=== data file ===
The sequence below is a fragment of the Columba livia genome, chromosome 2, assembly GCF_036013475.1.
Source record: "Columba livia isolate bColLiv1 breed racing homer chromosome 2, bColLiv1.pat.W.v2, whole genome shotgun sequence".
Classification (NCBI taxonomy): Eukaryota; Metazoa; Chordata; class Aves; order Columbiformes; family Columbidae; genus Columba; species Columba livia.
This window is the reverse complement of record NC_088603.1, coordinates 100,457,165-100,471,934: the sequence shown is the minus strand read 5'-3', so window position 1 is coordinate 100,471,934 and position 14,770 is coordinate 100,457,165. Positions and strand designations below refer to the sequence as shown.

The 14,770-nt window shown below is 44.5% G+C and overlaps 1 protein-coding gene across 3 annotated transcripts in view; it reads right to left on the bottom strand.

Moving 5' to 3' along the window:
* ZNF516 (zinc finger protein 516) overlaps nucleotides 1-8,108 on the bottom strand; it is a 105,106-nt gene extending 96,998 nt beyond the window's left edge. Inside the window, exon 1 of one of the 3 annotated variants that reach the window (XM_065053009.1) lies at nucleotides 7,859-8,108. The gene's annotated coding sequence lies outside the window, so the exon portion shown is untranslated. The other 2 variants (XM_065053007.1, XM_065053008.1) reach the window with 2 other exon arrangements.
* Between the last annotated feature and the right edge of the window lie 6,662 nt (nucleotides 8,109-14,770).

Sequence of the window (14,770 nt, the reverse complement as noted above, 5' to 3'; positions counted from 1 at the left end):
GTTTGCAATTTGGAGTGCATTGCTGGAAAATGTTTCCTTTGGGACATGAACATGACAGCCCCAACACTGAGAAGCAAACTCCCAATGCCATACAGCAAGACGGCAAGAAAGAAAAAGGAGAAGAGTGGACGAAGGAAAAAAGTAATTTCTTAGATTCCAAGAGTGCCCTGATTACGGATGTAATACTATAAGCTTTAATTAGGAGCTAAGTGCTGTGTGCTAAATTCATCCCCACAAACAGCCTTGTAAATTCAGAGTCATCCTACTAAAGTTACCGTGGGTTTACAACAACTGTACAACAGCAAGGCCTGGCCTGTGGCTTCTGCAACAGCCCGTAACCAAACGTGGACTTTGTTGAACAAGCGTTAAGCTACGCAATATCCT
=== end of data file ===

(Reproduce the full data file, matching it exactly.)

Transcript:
The sequence below is a fragment of the Columba livia genome, chromosome 2, assembly GCF_036013475.1.
Source record: "Columba livia isolate bColLiv1 breed racing homer chromosome 2, bColLiv1.pat.W.v2, whole genome shotgun sequence".
Classification (NCBI taxonomy): Eukaryota; Metazoa; Chordata; class Aves; order Columbiformes; family Columbidae; genus Columba; species Columba livia.
This window is the reverse complement of record NC_088603.1, coordinates 100,457,165-100,471,934: the sequence shown is the minus strand read 5'-3', so window position 1 is coordinate 100,471,934 and position 14,770 is coordinate 100,457,165. Positions and strand designations below refer to the sequence as shown.

The 14,770-nt window shown below is 44.5% G+C and overlaps 1 protein-coding gene across 3 annotated transcripts in view; it reads right to left on the bottom strand.

Moving 5' to 3' along the window:
* ZNF516 (zinc finger protein 516) overlaps nucleotides 1-8,108 on the bottom strand; it is a 105,106-nt gene extending 96,998 nt beyond the window's left edge. Inside the window, exon 1 of one of the 3 annotated variants that reach the window (XM_065053009.1) lies at nucleotides 7,859-8,108. The gene's annotated coding sequence lies outside the window, so the exon portion shown is untranslated. The other 2 variants (XM_065053007.1, XM_065053008.1) reach the window with 2 other exon arrangements.
* Between the last annotated feature and the right edge of the window lie 6,662 nt (nucleotides 8,109-14,770).

Sequence of the window (14,770 nt, the reverse complement as noted above, 5' to 3'; positions counted from 1 at the left end):
GTTTGCAATTTGGAGTGCATTGCTGGAAAATGTTTCCTTTGGGACATGAACATGACAGCCCCAACACTGAGAAGCAAACTCCCAATGCCATACAGCAAGACGGCAAGAAAGAAAAAGGAGAAGAGTGGACGAAGGAAAAAAGTAATTTCTTAGATTCCAAGAGTGCCCTGATTACGGATGTAATACTATAAGCTTTAATTAGGAGCTAAGTGCTGTGTGCTAAATTCATCCCCACAAACAGCCTTGTAAATTCAGAGTCATCCTACTAAAGTTACCGTGGGTTTACAACAACTGTACAACAGCAAGGCCTGGCCTGTGGCTTCTGCAACAGCCCGTAACCAAACGTGGACTTTGTTGAACAAGCGTTAAGCTACGCAATATCCT